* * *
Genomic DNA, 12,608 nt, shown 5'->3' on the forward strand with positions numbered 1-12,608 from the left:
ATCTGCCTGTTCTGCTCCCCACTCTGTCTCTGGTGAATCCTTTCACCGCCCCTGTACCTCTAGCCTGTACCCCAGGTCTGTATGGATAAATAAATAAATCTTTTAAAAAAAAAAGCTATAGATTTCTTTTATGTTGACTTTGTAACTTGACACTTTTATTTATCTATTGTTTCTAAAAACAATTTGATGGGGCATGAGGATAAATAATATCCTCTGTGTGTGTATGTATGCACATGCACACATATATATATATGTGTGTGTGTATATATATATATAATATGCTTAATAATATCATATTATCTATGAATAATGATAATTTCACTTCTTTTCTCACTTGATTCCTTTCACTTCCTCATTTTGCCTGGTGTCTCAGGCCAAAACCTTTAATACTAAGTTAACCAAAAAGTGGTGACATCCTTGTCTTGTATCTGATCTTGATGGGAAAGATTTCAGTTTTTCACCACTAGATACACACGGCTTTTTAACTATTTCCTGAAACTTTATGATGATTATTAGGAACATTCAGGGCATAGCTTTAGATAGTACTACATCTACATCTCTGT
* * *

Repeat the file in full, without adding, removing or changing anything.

Genomic DNA, 12,608 nt, shown 5'->3' on the forward strand with positions numbered 1-12,608 from the left:
ATCTGCCTGTTCTGCTCCCCACTCTGTCTCTGGTGAATCCTTTCACCGCCCCTGTACCTCTAGCCTGTACCCCAGGTCTGTATGGATAAATAAATAAATCTTTTAAAAAAAAAAGCTATAGATTTCTTTTATGTTGACTTTGTAACTTGACACTTTTATTTATCTATTGTTTCTAAAAACAATTTGATGGGGCATGAGGATAAATAATATCCTCTGTGTGTGTATGTATGCACATGCACACATATATATATATGTGTGTGTGTATATATATATATAATATGCTTAATAATATCATATTATCTATGAATAATGATAATTTCACTTCTTTTCTCACTTGATTCCTTTCACTTCCTCATTTTGCCTGGTGTCTCAGGCCAAAACCTTTAATACTAAGTTAACCAAAAAGTGGTGACATCCTTGTCTTGTATCTGATCTTGATGGGAAAGATTTCAGTTTTTCACCACTAGATACACACGGCTTTTTAACTATTTCCTGAAACTTTATGATGATTATTAGGAACATTCAGGGCATAGCTTTAGATAGTACTACATCTACATCTCTGT